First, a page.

A view of East London from an aerial view. As the sun sets, its glow is captured on the skyscrapers of Canary Wharf – London’s second business district.
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According to one of the top real estate investors in London, there are many opportunities for investors looking to grab ailing real estate in the aftermath of the coronavirus pandemic.
Thomas Balashev, founder and CEO of Montague Real Estate, said real estate has been unnecessarily hammered during the recession, giving buyers opportunities to turn a profit as the economy recovers.
“I think it goes without saying that there will be many opportunities,” Balashev told CNBC’s “Squawk Box Asia” on Tuesday.
A different kind of crisis
In contrast to the 2008 financial crisis, which was directly related to the U.S. housing market and allowed some people to “ get ahead, ” the current economic crisis took the market by surprise and hurt otherwise healthy assets, Balashev said.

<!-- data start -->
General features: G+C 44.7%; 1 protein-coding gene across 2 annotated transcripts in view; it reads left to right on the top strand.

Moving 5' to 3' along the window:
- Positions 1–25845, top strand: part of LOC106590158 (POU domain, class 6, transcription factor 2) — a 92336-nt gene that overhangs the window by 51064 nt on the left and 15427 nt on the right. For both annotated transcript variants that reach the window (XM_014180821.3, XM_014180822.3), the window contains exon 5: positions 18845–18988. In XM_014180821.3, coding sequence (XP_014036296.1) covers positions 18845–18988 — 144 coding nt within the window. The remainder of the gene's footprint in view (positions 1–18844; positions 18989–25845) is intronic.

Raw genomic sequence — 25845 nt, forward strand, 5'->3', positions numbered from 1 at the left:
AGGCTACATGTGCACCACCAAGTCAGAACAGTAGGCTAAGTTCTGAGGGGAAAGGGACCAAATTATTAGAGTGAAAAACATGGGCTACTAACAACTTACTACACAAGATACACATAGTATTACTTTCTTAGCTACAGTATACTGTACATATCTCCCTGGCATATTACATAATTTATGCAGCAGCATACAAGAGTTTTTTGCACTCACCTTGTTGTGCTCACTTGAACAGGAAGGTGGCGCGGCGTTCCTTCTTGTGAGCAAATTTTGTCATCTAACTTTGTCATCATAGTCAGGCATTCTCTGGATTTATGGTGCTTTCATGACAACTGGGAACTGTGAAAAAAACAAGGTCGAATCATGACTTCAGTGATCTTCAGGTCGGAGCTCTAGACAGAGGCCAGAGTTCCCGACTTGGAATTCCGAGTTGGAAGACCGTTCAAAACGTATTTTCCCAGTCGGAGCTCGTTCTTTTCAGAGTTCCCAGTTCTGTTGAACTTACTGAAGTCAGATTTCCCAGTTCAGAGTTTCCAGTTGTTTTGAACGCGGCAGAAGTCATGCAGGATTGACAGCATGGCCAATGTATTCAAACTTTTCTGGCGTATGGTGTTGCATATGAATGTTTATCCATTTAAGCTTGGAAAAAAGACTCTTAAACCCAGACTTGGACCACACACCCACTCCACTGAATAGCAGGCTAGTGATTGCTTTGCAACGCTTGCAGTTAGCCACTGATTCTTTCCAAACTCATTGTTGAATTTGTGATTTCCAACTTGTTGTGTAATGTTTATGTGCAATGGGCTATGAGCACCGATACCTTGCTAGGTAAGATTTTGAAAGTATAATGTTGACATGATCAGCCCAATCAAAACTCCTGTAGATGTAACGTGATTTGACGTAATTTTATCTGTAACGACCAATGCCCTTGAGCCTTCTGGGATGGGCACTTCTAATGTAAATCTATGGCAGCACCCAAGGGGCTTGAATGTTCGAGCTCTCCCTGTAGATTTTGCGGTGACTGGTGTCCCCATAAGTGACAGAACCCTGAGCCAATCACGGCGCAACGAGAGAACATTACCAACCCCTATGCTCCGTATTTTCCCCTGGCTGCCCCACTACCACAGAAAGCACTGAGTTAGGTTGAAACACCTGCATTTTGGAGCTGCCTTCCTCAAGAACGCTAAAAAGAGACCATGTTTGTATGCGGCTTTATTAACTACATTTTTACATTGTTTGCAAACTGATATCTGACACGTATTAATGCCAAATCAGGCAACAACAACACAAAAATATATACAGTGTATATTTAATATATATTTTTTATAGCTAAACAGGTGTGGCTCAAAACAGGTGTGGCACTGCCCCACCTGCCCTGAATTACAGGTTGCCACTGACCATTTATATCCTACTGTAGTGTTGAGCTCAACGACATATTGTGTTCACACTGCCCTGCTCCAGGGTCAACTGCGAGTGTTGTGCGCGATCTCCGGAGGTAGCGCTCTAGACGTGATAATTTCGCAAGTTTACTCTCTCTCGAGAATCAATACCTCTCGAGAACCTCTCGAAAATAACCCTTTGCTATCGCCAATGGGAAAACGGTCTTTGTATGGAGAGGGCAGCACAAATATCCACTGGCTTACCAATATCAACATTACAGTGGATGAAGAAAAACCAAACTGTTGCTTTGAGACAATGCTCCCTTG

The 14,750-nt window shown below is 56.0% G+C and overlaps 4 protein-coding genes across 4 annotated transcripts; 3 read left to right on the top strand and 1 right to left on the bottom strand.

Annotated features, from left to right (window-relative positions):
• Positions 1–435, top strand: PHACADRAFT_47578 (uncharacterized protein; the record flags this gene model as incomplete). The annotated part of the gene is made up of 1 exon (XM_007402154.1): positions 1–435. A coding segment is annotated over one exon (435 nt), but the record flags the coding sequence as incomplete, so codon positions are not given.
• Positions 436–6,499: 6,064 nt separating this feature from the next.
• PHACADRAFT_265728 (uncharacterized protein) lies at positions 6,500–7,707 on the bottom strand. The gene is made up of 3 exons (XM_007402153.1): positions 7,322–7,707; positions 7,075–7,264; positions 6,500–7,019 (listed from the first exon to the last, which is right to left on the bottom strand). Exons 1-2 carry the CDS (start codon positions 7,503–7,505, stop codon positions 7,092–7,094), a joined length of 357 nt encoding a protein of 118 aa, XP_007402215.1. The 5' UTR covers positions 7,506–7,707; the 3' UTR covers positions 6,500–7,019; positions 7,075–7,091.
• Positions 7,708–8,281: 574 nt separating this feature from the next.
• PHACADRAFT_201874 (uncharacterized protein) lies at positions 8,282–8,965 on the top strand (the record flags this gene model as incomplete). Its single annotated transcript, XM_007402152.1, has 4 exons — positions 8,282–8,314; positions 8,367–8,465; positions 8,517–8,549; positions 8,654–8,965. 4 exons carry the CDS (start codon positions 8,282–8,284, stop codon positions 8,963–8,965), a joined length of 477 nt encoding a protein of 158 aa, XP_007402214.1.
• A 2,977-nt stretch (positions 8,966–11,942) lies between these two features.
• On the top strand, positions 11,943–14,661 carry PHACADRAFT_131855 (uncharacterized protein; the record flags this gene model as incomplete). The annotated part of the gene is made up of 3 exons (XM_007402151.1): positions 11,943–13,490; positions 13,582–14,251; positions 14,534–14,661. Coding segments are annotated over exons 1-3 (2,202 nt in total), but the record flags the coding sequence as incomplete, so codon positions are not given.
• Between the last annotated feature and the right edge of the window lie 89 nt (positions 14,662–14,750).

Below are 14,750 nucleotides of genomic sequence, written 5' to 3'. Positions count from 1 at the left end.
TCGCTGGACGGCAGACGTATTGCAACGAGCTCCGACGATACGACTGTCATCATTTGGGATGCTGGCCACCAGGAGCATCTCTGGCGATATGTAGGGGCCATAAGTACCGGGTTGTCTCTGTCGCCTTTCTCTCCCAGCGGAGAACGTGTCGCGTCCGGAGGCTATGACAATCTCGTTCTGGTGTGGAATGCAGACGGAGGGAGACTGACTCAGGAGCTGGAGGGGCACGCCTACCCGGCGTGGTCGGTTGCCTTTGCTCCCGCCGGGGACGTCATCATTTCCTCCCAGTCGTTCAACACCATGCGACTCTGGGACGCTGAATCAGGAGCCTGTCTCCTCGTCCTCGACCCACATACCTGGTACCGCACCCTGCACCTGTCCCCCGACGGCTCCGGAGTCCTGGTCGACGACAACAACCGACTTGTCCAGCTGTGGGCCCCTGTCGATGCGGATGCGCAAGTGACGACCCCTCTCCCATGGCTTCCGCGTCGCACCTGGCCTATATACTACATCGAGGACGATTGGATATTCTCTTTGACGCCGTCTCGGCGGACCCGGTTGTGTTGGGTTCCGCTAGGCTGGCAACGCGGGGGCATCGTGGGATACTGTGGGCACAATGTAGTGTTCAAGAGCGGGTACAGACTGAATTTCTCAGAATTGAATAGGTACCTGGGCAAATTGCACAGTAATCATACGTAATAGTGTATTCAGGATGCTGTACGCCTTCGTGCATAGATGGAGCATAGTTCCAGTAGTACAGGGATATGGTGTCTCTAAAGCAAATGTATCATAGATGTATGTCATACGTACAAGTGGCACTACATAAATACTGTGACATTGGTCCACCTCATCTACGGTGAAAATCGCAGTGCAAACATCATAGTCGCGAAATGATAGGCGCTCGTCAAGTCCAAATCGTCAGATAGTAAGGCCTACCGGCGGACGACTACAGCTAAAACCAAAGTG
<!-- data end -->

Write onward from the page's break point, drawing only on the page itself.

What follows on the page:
“When you look at the way the pandemic has been dealt with, both politically and the devastating effect it has had economically, it has taken many people by surprise,” he said. “So assets that really shouldn’t have been sad, that shouldn’t have experienced such a significant fall in value, have suddenly hit the market.”
The global real estate market has been hit hard this year by the twofold setback of declining demand for commercial real estate, such as offices and retail space, and changing housing demand as homeowners switch cities for the suburbs.
Still, deals can be struck around the world, insisted Balashev, who recently joined a Luxembourg-based fund focused on acquiring ailing real estate assets in Europe, Asia and the UK.
“If you are a liquid buyer and you have deep pockets, then there is a tremendous plethora of opportunities, not just on a fixed continent,” he said. “I think it’s a great time for real estate worldwide.”
Indeed, London-based Montague Real Estate, which deals primarily with non-market transactions in the prime and super prime real estate markets, has seen a resurgence in investor inquiries this year, Balashev said. That includes a 200% to 300% year-over-year increase in inquiries from investors in Asia interested in the UK
“We should take that as a positive sign that people in international markets still view London as a safe haven,” he said.